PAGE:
For over 100 years now, there have been heated debates of Evolution vs. Creationism. A debate which has a way of seeping into our daily lives, and now, once again, into our school systems.On October 5Th, the Council of Europe, responsible for the European Convention on Human Rights, declared an end to the teaching of Creationism in schools, stating "if we are not careful, creationism could become a threat to human rights." This, to me, seems a bit harsh.
The main argument presented, was that Creationism is a theory, not a science, and as such, should not be taught in classrooms. But then why do we refer to it as the "theory" of evolution...
Now, I'm not saying that I strongly believe one way or another, but I do believe it is irresponsible of the European government to ban the referencing to this proposed view. I think that we all have the right to be made aware of all the possibilities, however controversial they might be, so we can make our own, educated decision about the world we live in. There is amazing evidence of evolution. It is happening around us as we speak. But I think it is still important to provide ALL the facts, especially in a high school setting, where students are at a stage where they are in the process of deciding in what they do and do not agree with.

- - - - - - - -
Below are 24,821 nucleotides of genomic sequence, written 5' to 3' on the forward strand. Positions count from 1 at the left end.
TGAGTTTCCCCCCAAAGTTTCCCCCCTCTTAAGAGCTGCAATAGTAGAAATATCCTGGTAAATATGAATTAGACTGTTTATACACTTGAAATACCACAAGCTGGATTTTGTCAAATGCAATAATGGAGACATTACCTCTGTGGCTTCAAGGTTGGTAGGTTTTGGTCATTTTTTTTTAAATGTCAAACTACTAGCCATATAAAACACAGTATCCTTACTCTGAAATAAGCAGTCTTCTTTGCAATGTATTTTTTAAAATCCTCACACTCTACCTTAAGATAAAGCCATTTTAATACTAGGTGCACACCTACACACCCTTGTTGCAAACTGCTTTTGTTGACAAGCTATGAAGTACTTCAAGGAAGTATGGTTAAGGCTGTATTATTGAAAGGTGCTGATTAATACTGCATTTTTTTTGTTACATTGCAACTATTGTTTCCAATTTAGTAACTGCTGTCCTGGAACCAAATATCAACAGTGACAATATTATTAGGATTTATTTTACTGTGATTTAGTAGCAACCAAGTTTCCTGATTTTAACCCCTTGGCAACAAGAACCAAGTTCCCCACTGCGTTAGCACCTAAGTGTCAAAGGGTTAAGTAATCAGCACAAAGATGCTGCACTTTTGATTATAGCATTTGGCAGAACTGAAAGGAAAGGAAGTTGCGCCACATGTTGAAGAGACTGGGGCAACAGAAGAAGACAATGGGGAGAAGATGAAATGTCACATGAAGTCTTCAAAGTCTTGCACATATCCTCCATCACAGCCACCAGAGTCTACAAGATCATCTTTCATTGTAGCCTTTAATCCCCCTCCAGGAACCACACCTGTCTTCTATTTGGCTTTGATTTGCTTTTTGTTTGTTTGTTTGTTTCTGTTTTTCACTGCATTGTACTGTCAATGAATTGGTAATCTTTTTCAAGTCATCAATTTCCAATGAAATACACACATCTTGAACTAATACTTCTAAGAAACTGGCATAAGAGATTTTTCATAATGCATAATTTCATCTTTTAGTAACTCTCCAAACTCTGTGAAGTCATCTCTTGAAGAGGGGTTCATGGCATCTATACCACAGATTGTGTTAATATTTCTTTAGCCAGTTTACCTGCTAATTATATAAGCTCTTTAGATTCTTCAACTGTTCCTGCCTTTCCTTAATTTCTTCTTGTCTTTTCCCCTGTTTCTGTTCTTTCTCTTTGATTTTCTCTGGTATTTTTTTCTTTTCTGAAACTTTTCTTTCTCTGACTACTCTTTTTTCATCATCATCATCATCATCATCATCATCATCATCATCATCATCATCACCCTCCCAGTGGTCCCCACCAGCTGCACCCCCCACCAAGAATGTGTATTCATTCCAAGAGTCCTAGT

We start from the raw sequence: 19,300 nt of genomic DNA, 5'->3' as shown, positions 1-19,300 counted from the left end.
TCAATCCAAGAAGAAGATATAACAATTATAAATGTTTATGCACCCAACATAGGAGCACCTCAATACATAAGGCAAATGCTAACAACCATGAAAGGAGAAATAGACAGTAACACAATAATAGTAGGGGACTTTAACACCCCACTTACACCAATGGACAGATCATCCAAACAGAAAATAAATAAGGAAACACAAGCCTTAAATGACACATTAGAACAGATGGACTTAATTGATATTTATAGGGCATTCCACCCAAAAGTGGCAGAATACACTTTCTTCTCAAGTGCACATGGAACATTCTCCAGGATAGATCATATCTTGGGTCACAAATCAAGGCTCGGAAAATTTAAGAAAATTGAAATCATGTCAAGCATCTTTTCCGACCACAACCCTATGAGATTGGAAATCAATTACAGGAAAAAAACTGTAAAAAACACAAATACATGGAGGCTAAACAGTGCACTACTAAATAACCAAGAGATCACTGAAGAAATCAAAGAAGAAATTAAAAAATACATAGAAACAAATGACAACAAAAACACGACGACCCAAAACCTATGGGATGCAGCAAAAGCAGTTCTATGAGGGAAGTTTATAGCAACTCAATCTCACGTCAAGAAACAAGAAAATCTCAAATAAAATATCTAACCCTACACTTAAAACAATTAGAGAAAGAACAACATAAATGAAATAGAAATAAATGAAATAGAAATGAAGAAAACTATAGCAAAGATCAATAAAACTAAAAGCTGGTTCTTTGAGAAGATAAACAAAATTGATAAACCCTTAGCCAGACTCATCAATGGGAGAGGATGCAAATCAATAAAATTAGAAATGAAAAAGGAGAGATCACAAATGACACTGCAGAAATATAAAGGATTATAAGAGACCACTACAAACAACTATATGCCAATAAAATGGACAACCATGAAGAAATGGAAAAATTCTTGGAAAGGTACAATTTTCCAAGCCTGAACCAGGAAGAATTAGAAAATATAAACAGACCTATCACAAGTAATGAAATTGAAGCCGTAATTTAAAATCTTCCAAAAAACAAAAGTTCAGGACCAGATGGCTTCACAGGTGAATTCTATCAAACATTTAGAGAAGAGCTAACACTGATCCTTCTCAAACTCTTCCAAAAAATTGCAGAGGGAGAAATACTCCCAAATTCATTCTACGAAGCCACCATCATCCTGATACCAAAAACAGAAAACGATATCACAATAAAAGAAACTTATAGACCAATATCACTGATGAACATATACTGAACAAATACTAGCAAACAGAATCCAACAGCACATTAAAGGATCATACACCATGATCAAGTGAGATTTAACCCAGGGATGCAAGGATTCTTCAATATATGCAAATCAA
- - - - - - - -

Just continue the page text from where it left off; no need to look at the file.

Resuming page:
I also found it interesting how quickly our societies view on the matter has changed in such a short time span. For example, look back to the 1925 John Scopes "monkey" trial, when a Tennessee high school biology teacher was prosecuted for teaching Charles Darwin's theory of evolution. Now, we've made so many advances in the theory of evolution, with the help of the fossil record and molecular biology, that the opinions of most have changed tremendously.
I guess all I am saying is that, like anything else we are taught in school, we should be presented with all the arguments so that we can make an informed decision for ourselves.
Take a look: